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Cellular Oncology
Volume 31 (2009), Issue 1, Pages 19-29

Potential Biomarkers of Colorectal Adenoma–Dysplasia–Carcinoma Progression: mRNA Expression Profiling and In Situ Protein Detection on TMAs Reveal 15 Sequentially Upregulated and 2 Downregulated Genes

Orsolya Galamb,1,2 Ferenc Sipos,1 Sándor Spisák,1 Barnabás Galamb,1 Tibor Krenács,3 Gábor Valcz,1 Zsolt Tulassay,1,2 and Béla Molnár1,2

12nd Department of Medicine, Semmelweis University, Budapest, Hungary
2Molecular Medicine Research Unit, Hungarian Academy of Sciences, Budapest, Hungary
31st Department of Pathology and Experimental Cancer Research, Semmelweis University, Budapest, Hungary

Copyright © 2009 Hindawi Publishing Corporation and the authors. This is an open access article distributed under the Creative Commons Attribution License, which permits unrestricted use, distribution, and reproduction in any medium, provided the original work is properly cited.


Background: As most colorectal cancers (CRC) develop from villous adenomas, studying alterations in gene expression profiles across the colorectal adenoma–dysplasia–carcinoma sequence may yield potential biomarkers of disease progression.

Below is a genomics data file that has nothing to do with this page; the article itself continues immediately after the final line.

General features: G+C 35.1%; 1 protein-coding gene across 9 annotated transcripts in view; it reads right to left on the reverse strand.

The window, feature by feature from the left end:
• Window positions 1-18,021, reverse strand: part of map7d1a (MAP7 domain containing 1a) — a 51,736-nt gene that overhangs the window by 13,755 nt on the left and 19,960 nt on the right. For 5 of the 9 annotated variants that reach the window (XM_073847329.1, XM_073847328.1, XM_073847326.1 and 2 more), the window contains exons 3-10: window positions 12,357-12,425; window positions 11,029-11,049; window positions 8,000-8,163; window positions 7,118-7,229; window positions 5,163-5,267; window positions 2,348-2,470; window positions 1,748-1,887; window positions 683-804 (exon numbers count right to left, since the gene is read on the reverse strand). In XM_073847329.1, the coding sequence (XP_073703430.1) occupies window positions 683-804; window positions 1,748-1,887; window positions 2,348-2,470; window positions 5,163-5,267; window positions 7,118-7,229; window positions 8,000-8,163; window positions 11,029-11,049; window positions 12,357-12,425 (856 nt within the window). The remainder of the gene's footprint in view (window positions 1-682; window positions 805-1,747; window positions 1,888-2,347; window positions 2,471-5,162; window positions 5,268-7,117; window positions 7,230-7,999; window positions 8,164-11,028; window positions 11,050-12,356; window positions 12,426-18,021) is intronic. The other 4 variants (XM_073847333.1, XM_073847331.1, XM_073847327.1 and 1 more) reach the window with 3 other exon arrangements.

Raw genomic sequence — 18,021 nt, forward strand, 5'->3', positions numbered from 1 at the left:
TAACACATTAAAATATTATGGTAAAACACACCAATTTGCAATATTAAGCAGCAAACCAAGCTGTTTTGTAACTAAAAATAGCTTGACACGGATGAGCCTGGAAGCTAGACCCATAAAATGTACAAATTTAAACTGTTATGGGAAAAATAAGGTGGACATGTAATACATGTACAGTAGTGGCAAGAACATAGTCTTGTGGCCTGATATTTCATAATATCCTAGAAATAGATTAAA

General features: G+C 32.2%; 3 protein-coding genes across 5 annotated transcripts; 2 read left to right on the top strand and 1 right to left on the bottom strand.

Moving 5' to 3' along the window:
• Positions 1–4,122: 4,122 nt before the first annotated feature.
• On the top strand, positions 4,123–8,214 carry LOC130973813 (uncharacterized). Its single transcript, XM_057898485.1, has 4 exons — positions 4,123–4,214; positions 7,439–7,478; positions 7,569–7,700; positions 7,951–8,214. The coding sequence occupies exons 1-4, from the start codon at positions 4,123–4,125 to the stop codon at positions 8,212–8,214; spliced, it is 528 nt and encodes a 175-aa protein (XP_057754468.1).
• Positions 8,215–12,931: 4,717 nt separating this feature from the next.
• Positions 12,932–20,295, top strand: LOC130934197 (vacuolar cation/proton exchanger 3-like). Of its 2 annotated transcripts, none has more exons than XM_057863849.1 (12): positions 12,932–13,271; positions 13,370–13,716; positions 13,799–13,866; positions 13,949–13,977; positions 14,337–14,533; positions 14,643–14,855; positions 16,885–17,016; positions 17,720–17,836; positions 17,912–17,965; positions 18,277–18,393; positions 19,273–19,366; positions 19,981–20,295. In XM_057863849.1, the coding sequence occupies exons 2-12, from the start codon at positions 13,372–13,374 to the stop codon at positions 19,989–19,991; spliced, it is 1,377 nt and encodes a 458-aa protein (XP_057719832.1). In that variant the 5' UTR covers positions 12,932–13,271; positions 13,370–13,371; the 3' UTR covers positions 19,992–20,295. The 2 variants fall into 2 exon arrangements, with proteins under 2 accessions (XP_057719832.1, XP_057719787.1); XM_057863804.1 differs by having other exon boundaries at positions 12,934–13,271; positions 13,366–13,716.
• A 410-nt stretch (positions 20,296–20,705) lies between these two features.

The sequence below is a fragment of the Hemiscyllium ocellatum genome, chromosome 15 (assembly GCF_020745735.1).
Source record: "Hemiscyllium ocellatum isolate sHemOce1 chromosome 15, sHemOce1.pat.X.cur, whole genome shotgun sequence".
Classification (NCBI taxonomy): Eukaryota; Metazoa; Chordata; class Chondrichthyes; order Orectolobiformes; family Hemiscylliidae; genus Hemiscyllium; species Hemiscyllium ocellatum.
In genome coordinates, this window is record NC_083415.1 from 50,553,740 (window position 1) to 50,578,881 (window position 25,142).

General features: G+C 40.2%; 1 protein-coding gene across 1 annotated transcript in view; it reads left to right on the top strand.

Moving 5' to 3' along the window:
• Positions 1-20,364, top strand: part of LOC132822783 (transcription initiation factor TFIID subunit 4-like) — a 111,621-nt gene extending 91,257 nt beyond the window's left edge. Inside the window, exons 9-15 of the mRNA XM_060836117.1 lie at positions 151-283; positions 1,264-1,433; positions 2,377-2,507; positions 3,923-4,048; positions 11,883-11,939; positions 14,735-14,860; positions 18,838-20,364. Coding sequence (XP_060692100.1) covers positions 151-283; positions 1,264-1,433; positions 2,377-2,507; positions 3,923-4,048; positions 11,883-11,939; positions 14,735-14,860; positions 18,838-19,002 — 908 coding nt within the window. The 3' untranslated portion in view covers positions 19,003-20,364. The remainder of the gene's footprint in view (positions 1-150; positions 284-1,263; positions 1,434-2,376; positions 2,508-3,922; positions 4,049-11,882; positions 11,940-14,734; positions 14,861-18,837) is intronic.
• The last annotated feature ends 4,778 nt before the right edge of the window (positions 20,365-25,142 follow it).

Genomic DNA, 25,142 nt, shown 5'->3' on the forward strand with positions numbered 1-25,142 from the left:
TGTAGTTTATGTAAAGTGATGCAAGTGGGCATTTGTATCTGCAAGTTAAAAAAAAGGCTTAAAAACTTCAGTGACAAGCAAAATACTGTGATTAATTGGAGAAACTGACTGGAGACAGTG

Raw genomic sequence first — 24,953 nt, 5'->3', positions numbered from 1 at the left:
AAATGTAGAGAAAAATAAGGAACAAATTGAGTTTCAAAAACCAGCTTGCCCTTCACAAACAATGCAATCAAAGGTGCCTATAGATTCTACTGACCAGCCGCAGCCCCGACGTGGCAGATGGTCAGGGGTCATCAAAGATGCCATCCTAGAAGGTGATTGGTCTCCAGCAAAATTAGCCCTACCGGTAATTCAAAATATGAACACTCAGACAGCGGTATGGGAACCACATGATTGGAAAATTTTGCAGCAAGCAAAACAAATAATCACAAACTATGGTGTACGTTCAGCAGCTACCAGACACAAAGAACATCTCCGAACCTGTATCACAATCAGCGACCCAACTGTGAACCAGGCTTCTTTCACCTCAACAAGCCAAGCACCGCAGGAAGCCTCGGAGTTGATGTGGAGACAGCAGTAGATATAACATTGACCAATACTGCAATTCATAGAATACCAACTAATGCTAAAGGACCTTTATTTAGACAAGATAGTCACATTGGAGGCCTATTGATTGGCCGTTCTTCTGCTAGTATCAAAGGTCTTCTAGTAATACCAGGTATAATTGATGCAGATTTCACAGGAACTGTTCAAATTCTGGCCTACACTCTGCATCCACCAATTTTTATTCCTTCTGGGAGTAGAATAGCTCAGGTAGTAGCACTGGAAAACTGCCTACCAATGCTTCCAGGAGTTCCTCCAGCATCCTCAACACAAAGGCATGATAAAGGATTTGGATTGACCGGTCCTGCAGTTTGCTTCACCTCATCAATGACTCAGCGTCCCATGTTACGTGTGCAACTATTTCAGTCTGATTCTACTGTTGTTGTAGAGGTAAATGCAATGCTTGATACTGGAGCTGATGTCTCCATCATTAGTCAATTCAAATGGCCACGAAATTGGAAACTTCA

Methods: Total RNA was extracted, amplified, and biotinylated from colonic biopsies of 15 patients with CRC, 15 with villous adenoma and 8 normal controls. Gene expression profiles were evaluated using HGU133Plus2.0 microarrays and disease progression associated data were validated with RT-PCR. The potential biomarkers were also tested at the protein level using tissue microarray samples of 103 independent and 16 overlapping patients.

Results: 17 genes were validated to show sequentially altered expression at mRNA level through the normal–adenoma–dysplasia–carcinoma progression. Prostaglandin-D2 receptor (PTGDR) and amnionless homolog (AMN) genes revealed gradually decreasing expression while the rest of 15 genes including osteonectin, osteopontin, collagen IV–alpha 1, biglycan, matrix GLAprotein, and von Willebrand factor demonstrated progressively increasing expression. Similar trends of expression were confirmed at protein level for PTGDR, AMN, osteopontin and osteonectin.

Conclusion: Downregulated AMN and PTGDR and upregulated osteopontin and osteonectin were found as potential biomarkers of colorectal carcinogenesis and disease progression to be utilized for prospective biopsy screening both at mRNA and protein levels. Gene alterations identified here may also add to our understanding of CRC progression.